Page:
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Published On: Thu, Aug 31st, 2017

STD testing: why you should test yourself now

You have probably heard numerous warnings about unprotected sex, having multiple sex partners and using sex toys of unknown sources. Everyone has, at least once, become overtaken by pleasure and forgotten these warnings and points of advice. You have probably breathed a sigh of relief when you notice no itching, discharge or redness showing up in your nether regions.

Who should test for STDs?

Getting STD screening done from a professional lab can be unhealthy for your finances or involve a lot of trouble (travelling). You need STD and STI tests at least every six months. If you fulfill any of the following criteria, you need to test yourself for sexually transmitted diseases –

  1. You are a woman under the age of 25, with a sexually active life.
  2. You are older than 25 and at risk of getting STI. The risk increases with a new partner or multiple partners.
  3. You are a man who has sexual relationships with men.
  4. You have been coerced into sexual activity against your will.
  5. You have STIs like gonorrhea and chlamydia.
  6. You use intravenous drugs.
  7. You need blood transfusions or have had one in recent times.

Image/CDC

A few STD tests you should do immediately

Human Immunodeficiency Virus (HIV): The CDC recommends HIV testing at least once a year for all citizens who are between 15 and 65 years old. HIV testing is not cheap. It may be done via the ELISA technique, Western Blot, or RNA methods. If you are not subsidized, the cost of a HIV test can burn a hole in your pocket.

As a simpler alternative, you can find at home STD test kits for sale online. However, you need to be careful about their accuracy and reliability. Is it a reputable brand? Different countries require different certifications for sale e.g. FDA in USA, CE in Europe and USAID for South Africa. Mail-in kits are a fast way of detecting the presence of viruses that can cause sexually transmitted diseases like HIV and Hepatitis C at home. The so-called “rapid test” technology can give you results within 15 minutes. This saves a lot of time, effort and money.

Hepatitis C (HCV): If you were born between 1945 and 1965, you should test yourself for Hepatitis C at least once in your lifetime. Hep C often has no symptoms until advanced stages.

Herpes Simplex Virus (HSV): Herpes testing is difficult. Current tests for herpes are not accurate and testing is not recommended. PCR is gradually becoming popular for HSV screening. However, distinguishing between the serotypes is still difficult. Controlling herpes is very challenging since it often presents no symptoms in carrier individuals. They are quite opportunistic and show up as warts, ulcers, and blisters in people with a weaker immune system.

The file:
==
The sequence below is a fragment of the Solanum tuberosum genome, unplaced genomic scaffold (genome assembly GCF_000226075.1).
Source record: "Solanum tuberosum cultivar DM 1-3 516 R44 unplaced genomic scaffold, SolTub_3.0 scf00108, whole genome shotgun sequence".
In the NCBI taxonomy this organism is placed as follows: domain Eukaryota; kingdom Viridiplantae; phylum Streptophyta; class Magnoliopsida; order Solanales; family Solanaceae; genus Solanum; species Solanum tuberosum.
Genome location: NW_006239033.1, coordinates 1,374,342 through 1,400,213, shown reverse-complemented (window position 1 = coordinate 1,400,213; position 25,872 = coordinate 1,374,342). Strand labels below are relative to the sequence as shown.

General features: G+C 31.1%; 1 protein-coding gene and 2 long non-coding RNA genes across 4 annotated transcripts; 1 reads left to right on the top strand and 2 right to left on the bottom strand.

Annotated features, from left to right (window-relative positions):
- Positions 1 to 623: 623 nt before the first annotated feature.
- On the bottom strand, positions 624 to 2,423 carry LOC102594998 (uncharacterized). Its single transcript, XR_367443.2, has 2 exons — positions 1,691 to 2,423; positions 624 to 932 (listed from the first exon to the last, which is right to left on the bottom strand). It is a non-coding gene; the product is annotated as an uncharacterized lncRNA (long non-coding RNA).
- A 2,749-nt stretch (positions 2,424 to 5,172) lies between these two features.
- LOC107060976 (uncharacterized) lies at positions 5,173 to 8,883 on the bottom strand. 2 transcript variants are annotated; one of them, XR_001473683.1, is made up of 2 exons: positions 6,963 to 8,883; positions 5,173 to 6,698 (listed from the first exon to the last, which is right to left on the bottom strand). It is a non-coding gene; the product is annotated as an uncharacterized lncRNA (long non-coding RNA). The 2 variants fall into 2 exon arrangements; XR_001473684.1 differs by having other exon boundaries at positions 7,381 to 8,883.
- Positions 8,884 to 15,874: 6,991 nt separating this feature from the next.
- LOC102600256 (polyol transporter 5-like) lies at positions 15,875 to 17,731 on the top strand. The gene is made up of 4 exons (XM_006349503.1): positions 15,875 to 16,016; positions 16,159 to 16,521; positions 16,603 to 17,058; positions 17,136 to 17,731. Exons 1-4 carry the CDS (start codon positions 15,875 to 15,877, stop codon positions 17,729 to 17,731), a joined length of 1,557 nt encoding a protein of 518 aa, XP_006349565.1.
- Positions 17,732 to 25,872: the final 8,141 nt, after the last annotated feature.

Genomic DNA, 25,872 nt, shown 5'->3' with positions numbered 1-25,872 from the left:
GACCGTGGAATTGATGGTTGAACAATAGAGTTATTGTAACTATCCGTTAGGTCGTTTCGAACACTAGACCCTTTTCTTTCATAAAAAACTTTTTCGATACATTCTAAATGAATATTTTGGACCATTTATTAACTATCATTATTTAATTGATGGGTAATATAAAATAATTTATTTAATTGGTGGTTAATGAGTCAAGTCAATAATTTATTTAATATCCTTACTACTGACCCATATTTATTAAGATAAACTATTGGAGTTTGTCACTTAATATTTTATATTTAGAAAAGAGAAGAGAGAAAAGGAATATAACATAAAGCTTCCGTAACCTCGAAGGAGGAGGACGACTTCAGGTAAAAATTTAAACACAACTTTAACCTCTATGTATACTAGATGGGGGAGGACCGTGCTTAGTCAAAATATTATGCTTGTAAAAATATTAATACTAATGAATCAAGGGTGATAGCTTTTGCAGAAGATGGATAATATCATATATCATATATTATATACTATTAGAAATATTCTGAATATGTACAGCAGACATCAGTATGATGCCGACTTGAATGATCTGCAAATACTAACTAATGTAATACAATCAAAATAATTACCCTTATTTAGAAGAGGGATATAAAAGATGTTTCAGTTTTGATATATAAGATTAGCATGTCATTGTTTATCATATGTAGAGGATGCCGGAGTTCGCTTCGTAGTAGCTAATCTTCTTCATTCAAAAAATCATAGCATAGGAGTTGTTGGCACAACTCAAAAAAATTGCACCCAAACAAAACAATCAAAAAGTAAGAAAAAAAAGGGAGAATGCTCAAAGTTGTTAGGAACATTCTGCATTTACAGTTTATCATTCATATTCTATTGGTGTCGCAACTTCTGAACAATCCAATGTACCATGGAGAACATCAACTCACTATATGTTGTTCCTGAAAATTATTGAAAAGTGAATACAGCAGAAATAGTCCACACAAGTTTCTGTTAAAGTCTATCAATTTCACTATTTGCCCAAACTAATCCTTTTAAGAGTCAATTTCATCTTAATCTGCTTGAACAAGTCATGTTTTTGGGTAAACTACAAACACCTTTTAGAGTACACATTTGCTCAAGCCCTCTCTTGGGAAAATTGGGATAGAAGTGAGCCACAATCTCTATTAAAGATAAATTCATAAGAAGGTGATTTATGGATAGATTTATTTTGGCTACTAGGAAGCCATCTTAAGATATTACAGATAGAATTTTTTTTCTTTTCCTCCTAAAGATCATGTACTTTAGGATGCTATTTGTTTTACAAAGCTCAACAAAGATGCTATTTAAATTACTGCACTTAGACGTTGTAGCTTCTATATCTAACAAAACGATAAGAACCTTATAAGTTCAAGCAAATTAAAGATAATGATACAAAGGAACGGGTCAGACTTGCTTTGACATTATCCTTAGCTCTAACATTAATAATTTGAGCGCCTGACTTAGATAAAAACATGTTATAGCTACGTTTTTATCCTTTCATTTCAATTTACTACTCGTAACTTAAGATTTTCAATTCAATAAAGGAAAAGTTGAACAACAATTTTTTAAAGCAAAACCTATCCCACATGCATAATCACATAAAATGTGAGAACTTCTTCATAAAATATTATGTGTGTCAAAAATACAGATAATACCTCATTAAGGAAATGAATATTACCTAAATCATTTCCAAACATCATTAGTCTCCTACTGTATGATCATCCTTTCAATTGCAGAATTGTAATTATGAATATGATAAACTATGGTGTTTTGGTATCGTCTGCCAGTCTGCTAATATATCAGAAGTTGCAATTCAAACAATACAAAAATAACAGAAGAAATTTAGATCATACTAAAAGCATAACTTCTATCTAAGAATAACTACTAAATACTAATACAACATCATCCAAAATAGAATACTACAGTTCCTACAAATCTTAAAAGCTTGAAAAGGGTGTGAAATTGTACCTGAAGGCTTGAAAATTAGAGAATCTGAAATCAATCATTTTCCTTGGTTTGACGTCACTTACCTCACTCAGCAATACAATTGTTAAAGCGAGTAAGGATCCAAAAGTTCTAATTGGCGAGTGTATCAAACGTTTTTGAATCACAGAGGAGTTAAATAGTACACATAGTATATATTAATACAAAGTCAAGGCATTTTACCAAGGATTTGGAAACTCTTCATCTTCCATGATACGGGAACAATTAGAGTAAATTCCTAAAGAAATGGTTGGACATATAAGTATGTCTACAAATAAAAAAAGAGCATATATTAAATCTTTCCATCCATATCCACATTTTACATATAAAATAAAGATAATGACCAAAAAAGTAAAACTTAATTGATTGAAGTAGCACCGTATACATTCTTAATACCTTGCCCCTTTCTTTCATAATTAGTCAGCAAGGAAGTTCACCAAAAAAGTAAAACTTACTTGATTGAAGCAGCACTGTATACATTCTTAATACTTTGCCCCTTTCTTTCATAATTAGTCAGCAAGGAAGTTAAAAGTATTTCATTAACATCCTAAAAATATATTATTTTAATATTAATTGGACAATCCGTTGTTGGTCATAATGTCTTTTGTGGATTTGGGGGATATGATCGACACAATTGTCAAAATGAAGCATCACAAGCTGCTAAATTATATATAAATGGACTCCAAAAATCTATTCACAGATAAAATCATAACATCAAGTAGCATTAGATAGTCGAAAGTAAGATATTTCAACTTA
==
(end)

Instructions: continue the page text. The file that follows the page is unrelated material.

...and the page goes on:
Type 1 HSV, also known as “oral herpes”, commonly causes cold sores. These are mouth ulcerations. Type 1 Herpes is very common – about 50% of the world population has it, so it is not a cause for concern. It is usually transmitted by kissing. Type 2 HSV, known as “genital herpes”, more likely causes genital ulcers, and is often transmitted through oral sex or penetrative sex.

Human Papillomavirus (HPV): HPV can cause genital warts and in severe cases, cervical cancer. Pap smears are often helpful for the detection of HPV infection. If you are a woman above the age of 16 who is sexually active, ask your gynecologist for HPV vaccination options.

“No symptoms mean no STD”? This is the most common misconception about STDs which most of us hold dear. But the truth is, every sexually active person is at risk of getting STD, especially if they have multiple sex partners. Therefore, every time you are at your gynecologist’s chamber, make sure your doctor gives you tests for specific STDs.

Author bio: Austin Munn is a virologist. He has been working towards standardizing at home STD test kits. He thinks STD testing should be made available to all citizens at pocket-friendly prices and with proper privacy.

HIV image/CDC

About the Author

- Outside contributors to the Dispatch are always welcome to offer their unique voices, contradictory opinions or presentation of information not included on the site.

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